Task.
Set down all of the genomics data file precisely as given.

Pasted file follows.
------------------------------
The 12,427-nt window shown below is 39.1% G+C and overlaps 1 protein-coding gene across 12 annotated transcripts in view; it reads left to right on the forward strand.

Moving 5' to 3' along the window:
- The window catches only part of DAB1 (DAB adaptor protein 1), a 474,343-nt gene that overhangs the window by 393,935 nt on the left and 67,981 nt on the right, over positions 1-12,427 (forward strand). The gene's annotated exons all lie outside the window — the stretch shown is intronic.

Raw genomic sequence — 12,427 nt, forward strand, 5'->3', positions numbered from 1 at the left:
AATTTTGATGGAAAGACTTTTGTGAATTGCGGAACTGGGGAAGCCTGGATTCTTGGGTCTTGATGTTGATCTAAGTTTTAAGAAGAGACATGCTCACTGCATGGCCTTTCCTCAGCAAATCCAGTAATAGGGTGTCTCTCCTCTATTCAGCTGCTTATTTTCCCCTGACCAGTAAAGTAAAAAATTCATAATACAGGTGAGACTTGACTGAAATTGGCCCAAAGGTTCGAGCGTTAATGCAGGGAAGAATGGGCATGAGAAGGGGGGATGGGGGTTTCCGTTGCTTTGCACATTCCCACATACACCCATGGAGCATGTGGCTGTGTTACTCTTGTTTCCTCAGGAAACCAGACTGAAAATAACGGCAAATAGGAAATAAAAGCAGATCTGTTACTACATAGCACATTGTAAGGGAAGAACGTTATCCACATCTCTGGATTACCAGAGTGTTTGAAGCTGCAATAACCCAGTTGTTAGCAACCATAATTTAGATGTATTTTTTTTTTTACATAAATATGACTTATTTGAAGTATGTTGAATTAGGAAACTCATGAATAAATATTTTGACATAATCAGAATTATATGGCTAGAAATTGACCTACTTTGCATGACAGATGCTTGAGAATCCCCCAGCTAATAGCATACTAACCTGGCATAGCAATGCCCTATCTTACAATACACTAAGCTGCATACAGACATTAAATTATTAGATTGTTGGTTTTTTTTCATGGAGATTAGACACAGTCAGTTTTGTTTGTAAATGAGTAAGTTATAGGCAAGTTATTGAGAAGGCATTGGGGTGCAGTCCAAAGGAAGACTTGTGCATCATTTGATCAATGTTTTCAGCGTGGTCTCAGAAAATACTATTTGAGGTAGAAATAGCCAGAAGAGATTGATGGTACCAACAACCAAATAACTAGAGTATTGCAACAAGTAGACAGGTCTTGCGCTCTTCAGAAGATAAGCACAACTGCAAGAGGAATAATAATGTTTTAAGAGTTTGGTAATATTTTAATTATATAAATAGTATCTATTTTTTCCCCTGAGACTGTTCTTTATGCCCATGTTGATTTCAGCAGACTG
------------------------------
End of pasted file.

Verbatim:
The 12,427-nt window shown below is 39.1% G+C and overlaps 1 protein-coding gene across 12 annotated transcripts in view; it reads left to right on the forward strand.

Moving 5' to 3' along the window:
- The window catches only part of DAB1 (DAB adaptor protein 1), a 474,343-nt gene that overhangs the window by 393,935 nt on the left and 67,981 nt on the right, over positions 1-12,427 (forward strand). The gene's annotated exons all lie outside the window — the stretch shown is intronic.

Raw genomic sequence — 12,427 nt, forward strand, 5'->3', positions numbered from 1 at the left:
AATTTTGATGGAAAGACTTTTGTGAATTGCGGAACTGGGGAAGCCTGGATTCTTGGGTCTTGATGTTGATCTAAGTTTTAAGAAGAGACATGCTCACTGCATGGCCTTTCCTCAGCAAATCCAGTAATAGGGTGTCTCTCCTCTATTCAGCTGCTTATTTTCCCCTGACCAGTAAAGTAAAAAATTCATAATACAGGTGAGACTTGACTGAAATTGGCCCAAAGGTTCGAGCGTTAATGCAGGGAAGAATGGGCATGAGAAGGGGGGATGGGGGTTTCCGTTGCTTTGCACATTCCCACATACACCCATGGAGCATGTGGCTGTGTTACTCTTGTTTCCTCAGGAAACCAGACTGAAAATAACGGCAAATAGGAAATAAAAGCAGATCTGTTACTACATAGCACATTGTAAGGGAAGAACGTTATCCACATCTCTGGATTACCAGAGTGTTTGAAGCTGCAATAACCCAGTTGTTAGCAACCATAATTTAGATGTATTTTTTTTTTTACATAAATATGACTTATTTGAAGTATGTTGAATTAGGAAACTCATGAATAAATATTTTGACATAATCAGAATTATATGGCTAGAAATTGACCTACTTTGCATGACAGATGCTTGAGAATCCCCCAGCTAATAGCATACTAACCTGGCATAGCAATGCCCTATCTTACAATACACTAAGCTGCATACAGACATTAAATTATTAGATTGTTGGTTTTTTTTCATGGAGATTAGACACAGTCAGTTTTGTTTGTAAATGAGTAAGTTATAGGCAAGTTATTGAGAAGGCATTGGGGTGCAGTCCAAAGGAAGACTTGTGCATCATTTGATCAATGTTTTCAGCGTGGTCTCAGAAAATACTATTTGAGGTAGAAATAGCCAGAAGAGATTGATGGTACCAACAACCAAATAACTAGAGTATTGCAACAAGTAGACAGGTCTTGCGCTCTTCAGAAGATAAGCACAACTGCAAGAGGAATAATAATGTTTTAAGAGTTTGGTAATATTTTAATTATATAAATAGTATCTATTTTTTCCCCTGAGACTGTTCTTTATGCCCATGTTGATTTCAGCAGACTG